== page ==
Signs of Spring: Crocus and Hellebore
Crocus and Hellebore are two of the first plants to bloom each spring. Learn how and where to grow them.
If you’re the type of person who starts longing for spring right after Labor Day, you’ll want to fill your garden with early-bloomers like crocus and hellebore. These flowers can appear while snow still covers the ground, brightening the last cold winter days until spring finally arrives.
- Zones: 3 – 8
- Location: Well-drained soil (bulbs will rot in soggy soil)
- Grow From: Bulb/corm
- When to Plant: Fall, before a hard frost
- How to Plant: This small plant gets lost on its own, so plant these in large groupings for best impact. They can even be planted in lawns for naturalization. Space a few inches apart, about 3-4 inches deep with the pointed end of the bulb up.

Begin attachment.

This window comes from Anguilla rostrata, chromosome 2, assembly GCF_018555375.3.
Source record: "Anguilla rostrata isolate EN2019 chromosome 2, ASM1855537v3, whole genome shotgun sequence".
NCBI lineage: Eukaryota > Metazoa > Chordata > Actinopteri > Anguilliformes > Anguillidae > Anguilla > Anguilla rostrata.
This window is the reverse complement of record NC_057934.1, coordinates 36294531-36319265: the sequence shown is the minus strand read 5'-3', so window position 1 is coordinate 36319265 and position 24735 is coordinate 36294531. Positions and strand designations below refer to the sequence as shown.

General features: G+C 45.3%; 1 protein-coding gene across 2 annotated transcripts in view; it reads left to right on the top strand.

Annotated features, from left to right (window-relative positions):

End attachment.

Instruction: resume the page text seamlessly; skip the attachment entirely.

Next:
- When They Bloom: In warmer zones, as early as late January or early February, a little later further north. Crocus will poke their heads up through snow and can survive fairly cold temps, but cover new shoots if frigid temperatures are expected.
- Zones: 5 – 8
- Location: Part sun to full shade
- Grow From: Seed or nursery plant
- When to Plant: Sow seeds in early summer for blooms the following year; plants can be set out anytime before frost
- How to Plant: Grow hellebore where you will appreciate it as soon as it starts to grow and bloom in late winter or early spring. Space about 12 inches apart. If you like, plant them where they’ll get spring sunshine but become shaded when trees grow their leaves.
- When They Bloom: Known both as the “Christmas Rose” and the “Lenten Rose,” hellebore may bloom as early as late December in warmer climates. Further north, expect to see it breaking through even frozen ground by late February or early March. The blooms last up to a month, and the foliage continues to be attractive throughout the summer.